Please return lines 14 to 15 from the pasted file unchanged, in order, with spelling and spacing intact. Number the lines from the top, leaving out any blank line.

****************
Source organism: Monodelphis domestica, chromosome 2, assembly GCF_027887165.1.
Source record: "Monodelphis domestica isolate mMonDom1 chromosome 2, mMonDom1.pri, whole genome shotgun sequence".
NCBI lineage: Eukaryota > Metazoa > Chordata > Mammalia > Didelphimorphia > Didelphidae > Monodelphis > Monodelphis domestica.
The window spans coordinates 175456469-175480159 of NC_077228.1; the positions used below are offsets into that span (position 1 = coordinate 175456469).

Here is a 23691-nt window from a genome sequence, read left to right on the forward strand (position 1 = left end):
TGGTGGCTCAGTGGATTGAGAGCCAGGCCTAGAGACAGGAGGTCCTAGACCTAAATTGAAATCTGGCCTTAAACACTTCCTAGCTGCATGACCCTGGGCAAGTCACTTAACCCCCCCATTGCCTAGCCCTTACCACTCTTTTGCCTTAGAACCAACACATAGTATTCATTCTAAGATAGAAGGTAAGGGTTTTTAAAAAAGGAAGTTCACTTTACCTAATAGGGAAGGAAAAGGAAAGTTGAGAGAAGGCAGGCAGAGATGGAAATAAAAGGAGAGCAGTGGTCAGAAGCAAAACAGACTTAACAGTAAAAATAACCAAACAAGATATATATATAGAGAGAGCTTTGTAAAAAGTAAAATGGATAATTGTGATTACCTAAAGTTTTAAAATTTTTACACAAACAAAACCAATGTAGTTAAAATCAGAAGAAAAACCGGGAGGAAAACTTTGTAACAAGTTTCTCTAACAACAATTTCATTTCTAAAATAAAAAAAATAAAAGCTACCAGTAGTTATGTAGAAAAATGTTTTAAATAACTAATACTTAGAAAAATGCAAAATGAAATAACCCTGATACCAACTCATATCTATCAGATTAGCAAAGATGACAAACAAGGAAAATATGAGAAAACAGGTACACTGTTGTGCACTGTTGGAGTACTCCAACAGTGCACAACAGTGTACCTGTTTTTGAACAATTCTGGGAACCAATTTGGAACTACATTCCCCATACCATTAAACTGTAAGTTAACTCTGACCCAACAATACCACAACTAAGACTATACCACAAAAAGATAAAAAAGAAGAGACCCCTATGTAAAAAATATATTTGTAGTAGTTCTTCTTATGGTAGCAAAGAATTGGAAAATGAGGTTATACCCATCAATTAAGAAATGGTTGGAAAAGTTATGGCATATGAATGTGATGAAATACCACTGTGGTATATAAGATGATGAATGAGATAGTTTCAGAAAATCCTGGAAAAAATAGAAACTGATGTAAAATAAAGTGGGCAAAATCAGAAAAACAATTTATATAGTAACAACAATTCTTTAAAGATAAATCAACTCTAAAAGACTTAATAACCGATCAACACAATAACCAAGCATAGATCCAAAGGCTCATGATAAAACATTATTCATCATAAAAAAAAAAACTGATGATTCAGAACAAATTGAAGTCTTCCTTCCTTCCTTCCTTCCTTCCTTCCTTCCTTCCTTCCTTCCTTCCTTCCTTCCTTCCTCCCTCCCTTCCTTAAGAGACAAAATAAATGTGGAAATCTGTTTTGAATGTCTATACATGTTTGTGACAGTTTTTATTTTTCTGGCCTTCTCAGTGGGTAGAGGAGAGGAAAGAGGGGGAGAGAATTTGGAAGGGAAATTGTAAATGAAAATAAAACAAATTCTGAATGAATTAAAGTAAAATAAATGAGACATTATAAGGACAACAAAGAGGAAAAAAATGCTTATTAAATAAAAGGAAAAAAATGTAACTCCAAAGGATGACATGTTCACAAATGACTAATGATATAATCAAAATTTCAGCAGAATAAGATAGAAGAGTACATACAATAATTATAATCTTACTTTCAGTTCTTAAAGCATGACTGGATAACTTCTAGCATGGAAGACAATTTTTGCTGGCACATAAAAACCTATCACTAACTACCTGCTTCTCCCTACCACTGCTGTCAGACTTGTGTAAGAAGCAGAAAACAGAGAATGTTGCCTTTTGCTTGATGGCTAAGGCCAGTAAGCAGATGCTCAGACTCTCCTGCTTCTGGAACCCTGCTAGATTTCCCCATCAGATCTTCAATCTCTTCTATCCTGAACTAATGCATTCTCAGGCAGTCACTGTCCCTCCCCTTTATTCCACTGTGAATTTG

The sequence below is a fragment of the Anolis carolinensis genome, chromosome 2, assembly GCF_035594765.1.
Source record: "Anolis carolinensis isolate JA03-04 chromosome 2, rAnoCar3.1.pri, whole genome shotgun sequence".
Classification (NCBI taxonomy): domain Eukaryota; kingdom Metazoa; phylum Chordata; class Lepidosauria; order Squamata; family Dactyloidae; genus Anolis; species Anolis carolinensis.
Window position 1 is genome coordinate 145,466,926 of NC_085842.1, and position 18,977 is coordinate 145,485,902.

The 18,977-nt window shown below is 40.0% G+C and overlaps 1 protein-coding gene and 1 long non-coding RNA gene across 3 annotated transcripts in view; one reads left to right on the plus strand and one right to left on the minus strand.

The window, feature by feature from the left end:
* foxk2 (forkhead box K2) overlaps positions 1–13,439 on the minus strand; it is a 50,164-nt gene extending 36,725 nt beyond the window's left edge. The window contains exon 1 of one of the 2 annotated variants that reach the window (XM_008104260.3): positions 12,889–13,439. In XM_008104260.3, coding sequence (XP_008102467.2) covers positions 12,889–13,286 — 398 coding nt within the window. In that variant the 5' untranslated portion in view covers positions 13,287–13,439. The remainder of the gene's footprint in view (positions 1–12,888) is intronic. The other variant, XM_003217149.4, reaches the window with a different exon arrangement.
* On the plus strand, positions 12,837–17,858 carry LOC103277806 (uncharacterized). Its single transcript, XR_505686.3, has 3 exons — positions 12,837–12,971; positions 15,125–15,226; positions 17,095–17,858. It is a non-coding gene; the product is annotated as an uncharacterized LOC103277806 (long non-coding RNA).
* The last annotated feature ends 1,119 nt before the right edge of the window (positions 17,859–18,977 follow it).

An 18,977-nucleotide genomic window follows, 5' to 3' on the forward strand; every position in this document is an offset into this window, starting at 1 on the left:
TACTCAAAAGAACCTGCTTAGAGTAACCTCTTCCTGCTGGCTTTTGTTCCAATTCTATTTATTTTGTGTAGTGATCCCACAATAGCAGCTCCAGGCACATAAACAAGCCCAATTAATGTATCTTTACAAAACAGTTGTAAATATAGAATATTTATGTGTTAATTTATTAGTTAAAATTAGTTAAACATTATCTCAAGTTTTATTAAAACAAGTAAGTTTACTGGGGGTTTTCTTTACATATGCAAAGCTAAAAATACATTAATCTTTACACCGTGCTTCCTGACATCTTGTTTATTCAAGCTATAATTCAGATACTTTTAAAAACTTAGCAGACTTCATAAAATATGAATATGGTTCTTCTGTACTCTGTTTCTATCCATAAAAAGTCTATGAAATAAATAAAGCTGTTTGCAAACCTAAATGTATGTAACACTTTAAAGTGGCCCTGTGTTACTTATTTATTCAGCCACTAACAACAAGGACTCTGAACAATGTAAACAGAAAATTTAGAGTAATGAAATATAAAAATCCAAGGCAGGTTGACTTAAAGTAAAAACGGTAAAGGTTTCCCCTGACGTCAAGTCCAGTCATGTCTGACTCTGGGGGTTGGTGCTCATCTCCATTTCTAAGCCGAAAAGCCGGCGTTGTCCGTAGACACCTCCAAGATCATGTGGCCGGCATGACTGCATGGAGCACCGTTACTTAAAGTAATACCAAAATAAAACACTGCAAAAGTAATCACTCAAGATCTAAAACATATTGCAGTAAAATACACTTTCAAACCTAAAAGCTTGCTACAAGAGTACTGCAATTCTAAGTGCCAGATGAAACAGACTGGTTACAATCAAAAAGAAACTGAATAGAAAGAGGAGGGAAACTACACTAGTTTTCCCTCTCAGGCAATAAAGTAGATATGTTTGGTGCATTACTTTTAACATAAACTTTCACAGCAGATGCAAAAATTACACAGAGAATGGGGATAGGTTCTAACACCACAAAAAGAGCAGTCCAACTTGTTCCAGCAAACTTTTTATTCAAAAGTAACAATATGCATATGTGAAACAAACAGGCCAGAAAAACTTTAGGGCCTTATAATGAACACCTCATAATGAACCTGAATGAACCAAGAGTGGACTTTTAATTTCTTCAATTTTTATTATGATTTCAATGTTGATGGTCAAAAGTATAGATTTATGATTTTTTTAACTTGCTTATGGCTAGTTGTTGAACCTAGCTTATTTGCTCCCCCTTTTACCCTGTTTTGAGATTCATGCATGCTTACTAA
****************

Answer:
* On the plus strand, positions 12,837–17,858 carry LOC103277806 (uncharacterized). Its single transcript, XR_505686.3, has 3 exons — positions 12,837–12,971; positions 15,125–15,226; positions 17,095–17,858. It is a non-coding gene; the product is annotated as an uncharacterized LOC103277806 (long non-coding RNA).
* The last annotated feature ends 1,119 nt before the right edge of the window (positions 17,859–18,977 follow it).